Or you can leave the speakers wired "normally", adjust the output to be lowest, then add or subtract (whichever is appropriate) 180° from the result and adjust the knob accordingly.


Quote:
Originally Posted by sourbeef View Post

If I do this, will I be listening for the subwoofer to be at its softest point. Should I be listening for any cues coming from the fronts (assuming it is even safe to cross black/red lines like that)? I can only imagine the theory behind this....how does this sound....by "messing up" the sound of the fronts, and lining up the sub to be at its weakest point, then this somehow puts the fronts and sub in proper sync or phase or whatever

The idea in this case, sourbeef, is to intentionally wire the speakers out-of-phase, set the knob to the setting that produces the LOWEST output, then flip the speaker's polarity back to "normal", which should then realign the sub and speakers' phase properly, and (in theory) provide the highest output.
post #12 of 22
Thread Starter 
Quote:
Originally Posted by sivadselim View Post

Or you can leave the speakers wired "normally", adjust the output to be lowest, then add or subtract (whichever is appropriate) 180° from the result and adjust the knob accordingly.


The idea in this case, sourbeef, is to intentionally wire the speakers out-of-phase, set the knob to the setting that produces the LOWEST output, then flip the speaker's polarity back to "normal", which should then realign the sub and speakers' phase properly, and (in theory) provide the highest output.

This is what I need clarification on. After I switch the red/black wires on the fronts to put them out of phase, what am I listening to or for? A test tone only to the subwoofer
to be at its weakest point? I guess I should also ask, does it matter which end of the speaker wire I switch, the red/black end that goes into the speakers, or the red/black end that is connected to the receiver?
post #13 of 22
Thread Starter 
Quote:
Originally Posted by sivadselim View Post

Or you can leave the speakers wired "normally", adjust the output to be lowest, then add or subtract (whichever is appropriate) 180° from the result and adjust the knob accordingly.


The idea in this case, sourbeef, is to intentionally wire the speakers out-of-phase, set the knob to the setting that produces the LOWEST output, then flip the speaker's polarity back to "normal", which should then realign the sub and speakers' phase properly, and (in theory) provide the highest output.

Not that I doubt your word on this, but this goes against the conventional wisdom which says.... 2 wrongs don't make a right
post #14 of 22
Thread Starter 
Ed Mullen, if you are out there, can you or one of your techs address this?
post #15 of 22
If you type setting phase on subwoofer in google. Almost every page gives the same advice that sivadselim gives.
post #16 of 22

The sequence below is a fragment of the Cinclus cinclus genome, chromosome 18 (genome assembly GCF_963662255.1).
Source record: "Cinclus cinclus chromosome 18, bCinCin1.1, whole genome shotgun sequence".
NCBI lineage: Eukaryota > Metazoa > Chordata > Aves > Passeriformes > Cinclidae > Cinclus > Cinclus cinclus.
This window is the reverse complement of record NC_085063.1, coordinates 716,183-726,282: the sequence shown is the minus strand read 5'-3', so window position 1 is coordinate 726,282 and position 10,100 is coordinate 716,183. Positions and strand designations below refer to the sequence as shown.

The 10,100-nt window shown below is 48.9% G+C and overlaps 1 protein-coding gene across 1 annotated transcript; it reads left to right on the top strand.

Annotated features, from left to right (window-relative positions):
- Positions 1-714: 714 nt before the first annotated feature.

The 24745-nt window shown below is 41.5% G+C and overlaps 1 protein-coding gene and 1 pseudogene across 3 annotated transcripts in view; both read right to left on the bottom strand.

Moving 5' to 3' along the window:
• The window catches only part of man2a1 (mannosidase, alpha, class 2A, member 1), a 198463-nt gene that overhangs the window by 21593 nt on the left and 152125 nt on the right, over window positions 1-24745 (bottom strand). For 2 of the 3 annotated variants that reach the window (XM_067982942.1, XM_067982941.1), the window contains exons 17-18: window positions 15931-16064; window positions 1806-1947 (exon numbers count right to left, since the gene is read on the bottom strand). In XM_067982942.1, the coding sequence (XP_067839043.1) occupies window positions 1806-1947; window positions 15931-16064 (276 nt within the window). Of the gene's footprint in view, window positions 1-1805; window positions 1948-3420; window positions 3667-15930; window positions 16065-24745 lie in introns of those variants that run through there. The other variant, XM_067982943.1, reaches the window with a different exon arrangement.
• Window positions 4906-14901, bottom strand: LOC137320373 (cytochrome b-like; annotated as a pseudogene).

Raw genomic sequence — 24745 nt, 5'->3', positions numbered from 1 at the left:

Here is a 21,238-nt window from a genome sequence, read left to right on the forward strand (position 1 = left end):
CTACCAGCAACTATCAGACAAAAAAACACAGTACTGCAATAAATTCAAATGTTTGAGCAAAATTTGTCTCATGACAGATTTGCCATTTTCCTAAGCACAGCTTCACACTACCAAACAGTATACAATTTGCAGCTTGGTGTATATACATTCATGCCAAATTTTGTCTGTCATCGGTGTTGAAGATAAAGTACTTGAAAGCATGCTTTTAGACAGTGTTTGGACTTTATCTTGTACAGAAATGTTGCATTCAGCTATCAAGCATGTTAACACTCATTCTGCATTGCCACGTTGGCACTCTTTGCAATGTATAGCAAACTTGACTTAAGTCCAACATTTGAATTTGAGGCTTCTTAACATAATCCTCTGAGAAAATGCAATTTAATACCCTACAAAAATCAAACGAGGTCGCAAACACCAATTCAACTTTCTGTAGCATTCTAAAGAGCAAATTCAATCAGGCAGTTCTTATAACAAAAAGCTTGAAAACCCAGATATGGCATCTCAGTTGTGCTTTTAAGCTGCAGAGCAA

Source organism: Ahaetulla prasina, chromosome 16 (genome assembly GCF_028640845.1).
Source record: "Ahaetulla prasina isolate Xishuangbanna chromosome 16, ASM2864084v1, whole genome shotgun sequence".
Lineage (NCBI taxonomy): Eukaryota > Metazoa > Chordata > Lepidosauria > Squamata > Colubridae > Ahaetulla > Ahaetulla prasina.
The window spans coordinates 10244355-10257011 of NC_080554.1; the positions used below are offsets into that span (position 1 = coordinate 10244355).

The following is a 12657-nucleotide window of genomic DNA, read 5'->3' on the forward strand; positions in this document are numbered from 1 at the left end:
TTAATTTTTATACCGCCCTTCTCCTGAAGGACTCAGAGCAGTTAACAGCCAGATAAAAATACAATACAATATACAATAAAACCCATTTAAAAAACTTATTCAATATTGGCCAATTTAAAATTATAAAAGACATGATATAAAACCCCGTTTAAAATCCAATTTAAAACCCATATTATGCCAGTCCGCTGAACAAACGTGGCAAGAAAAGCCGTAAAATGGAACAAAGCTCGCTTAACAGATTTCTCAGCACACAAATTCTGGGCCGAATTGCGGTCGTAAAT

Thread Starter 
Quote:
Originally Posted by Hot Grits View Post

If you type setting phase on subwoofer in google. Almost every page gives the same advice that sivadselim gives.

Like I said I do not doubt he knows what he is talking about. But I still like to do things that make sense to me before I do them.
post #17 of 22
Quote:
Originally Posted by mojomike View Post

You can download the test tone that you need form here:
http://www.ronelmm.com/tones/

Then you can burn it to a disc and run it through your system. A word of caution: When using sine waves or test tones, make sure they are used at reasonably low levels so you don't damage anything. 80db is a safe level.

which test tones do you recomend using? Everything in the 20 - 80 hz range?
post #18 of 22
For phase setting, it's best to use a tone that is close or the same as the crossover frequency.
post #19 of 22
Quote:
Originally Posted by mojomike View Post

For phase setting, it's best to use a tone that is close or the same as the crossover frequency.

Thanks for the quick reply. Burning this in mp3 format to a cd would work fine?
post #20 of 22
Quote:
Originally Posted by Hot Grits View Post

Thanks for the quick reply. Burning this in mp3 format to a cd would work fine?

If your CD or DVD player plays Mp3 files, you can burn it as a data file. If not, burn it as an audio CD which will play on anything that plays CDs.
post #21 of 22
Quote:
Originally Posted by sourbeef View Post

But I still like to do things that make sense to me before I do them.

So, do your own research so that it will "make sense" to you.


Quote:
Originally Posted by sourbeef View Post

Ed Mullen, if you are out there, can you or one of your techs address this?

Why don't you go straight to the source and email SVS?
post #22 of 22
Quote:
Originally Posted by sivadselim View Post

Why don't you go straight to the source and email SVS?

Yep - whenever I e-mail them - they always get back to me ASAP. SUPERB customer service.